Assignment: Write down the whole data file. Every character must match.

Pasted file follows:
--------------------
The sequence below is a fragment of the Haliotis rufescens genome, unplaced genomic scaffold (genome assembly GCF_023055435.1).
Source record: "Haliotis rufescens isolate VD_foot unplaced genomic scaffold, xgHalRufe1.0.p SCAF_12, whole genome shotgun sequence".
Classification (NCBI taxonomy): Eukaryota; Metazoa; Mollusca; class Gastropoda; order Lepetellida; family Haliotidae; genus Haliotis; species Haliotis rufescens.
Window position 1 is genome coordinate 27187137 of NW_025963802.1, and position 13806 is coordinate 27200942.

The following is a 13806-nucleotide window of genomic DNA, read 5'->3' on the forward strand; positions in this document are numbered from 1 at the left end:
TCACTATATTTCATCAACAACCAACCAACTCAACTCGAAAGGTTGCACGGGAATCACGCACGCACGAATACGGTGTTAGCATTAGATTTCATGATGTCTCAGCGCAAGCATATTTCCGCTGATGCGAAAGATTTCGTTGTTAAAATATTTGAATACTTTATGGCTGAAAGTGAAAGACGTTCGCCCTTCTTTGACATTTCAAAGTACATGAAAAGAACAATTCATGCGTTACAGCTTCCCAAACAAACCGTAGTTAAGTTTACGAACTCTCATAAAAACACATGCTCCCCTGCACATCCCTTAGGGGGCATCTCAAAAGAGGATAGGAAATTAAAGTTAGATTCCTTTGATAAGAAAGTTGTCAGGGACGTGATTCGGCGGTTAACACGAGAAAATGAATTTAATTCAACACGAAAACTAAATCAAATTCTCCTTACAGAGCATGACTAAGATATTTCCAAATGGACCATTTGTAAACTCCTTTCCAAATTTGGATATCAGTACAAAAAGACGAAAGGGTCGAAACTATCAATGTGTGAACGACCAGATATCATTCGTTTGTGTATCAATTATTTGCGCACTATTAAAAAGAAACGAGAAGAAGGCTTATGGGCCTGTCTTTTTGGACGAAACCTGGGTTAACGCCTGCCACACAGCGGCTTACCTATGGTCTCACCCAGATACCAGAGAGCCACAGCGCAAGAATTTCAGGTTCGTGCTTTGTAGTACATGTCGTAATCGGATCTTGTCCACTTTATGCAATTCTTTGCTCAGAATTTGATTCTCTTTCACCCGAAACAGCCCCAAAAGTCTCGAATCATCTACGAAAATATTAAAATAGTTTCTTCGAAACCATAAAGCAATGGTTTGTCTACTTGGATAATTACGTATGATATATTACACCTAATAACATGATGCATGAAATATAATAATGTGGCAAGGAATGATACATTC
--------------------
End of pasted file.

The sequence below is a fragment of the Haliotis rufescens genome, unplaced genomic scaffold (genome assembly GCF_023055435.1).
Source record: "Haliotis rufescens isolate VD_foot unplaced genomic scaffold, xgHalRufe1.0.p SCAF_12, whole genome shotgun sequence".
Classification (NCBI taxonomy): Eukaryota; Metazoa; Mollusca; class Gastropoda; order Lepetellida; family Haliotidae; genus Haliotis; species Haliotis rufescens.
Window position 1 is genome coordinate 27187137 of NW_025963802.1, and position 13806 is coordinate 27200942.

The following is a 13806-nucleotide window of genomic DNA, read 5'->3' on the forward strand; positions in this document are numbered from 1 at the left end:
TCACTATATTTCATCAACAACCAACCAACTCAACTCGAAAGGTTGCACGGGAATCACGCACGCACGAATACGGTGTTAGCATTAGATTTCATGATGTCTCAGCGCAAGCATATTTCCGCTGATGCGAAAGATTTCGTTGTTAAAATATTTGAATACTTTATGGCTGAAAGTGAAAGACGTTCGCCCTTCTTTGACATTTCAAAGTACATGAAAAGAACAATTCATGCGTTACAGCTTCCCAAACAAACCGTAGTTAAGTTTACGAACTCTCATAAAAACACATGCTCCCCTGCACATCCCTTAGGGGGCATCTCAAAAGAGGATAGGAAATTAAAGTTAGATTCCTTTGATAAGAAAGTTGTCAGGGACGTGATTCGGCGGTTAACACGAGAAAATGAATTTAATTCAACACGAAAACTAAATCAAATTCTCCTTACAGAGCATGACTAAGATATTTCCAAATGGACCATTTGTAAACTCCTTTCCAAATTTGGATATCAGTACAAAAAGACGAAAGGGTCGAAACTATCAATGTGTGAACGACCAGATATCATTCGTTTGTGTATCAATTATTTGCGCACTATTAAAAAGAAACGAGAAGAAGGCTTATGGGCCTGTCTTTTTGGACGAAACCTGGGTTAACGCCTGCCACACAGCGGCTTACCTATGGTCTCACCCAGATACCAGAGAGCCACAGCGCAAGAATTTCAGGTTCGTGCTTTGTAGTACATGTCGTAATCGGATCTTGTCCACTTTATGCAATTCTTTGCTCAGAATTTGATTCTCTTTCACCCGAAACAGCCCCAAAAGTCTCGAATCATCTACGAAAATATTAAAATAGTTTCTTCGAAACCATAAAGCAATGGTTTGTCTACTTGGATAATTACGTATGATATATTACACCTAATAACATGATGCATGAAATATAATAATGTGGCAAGGAATGATACATTC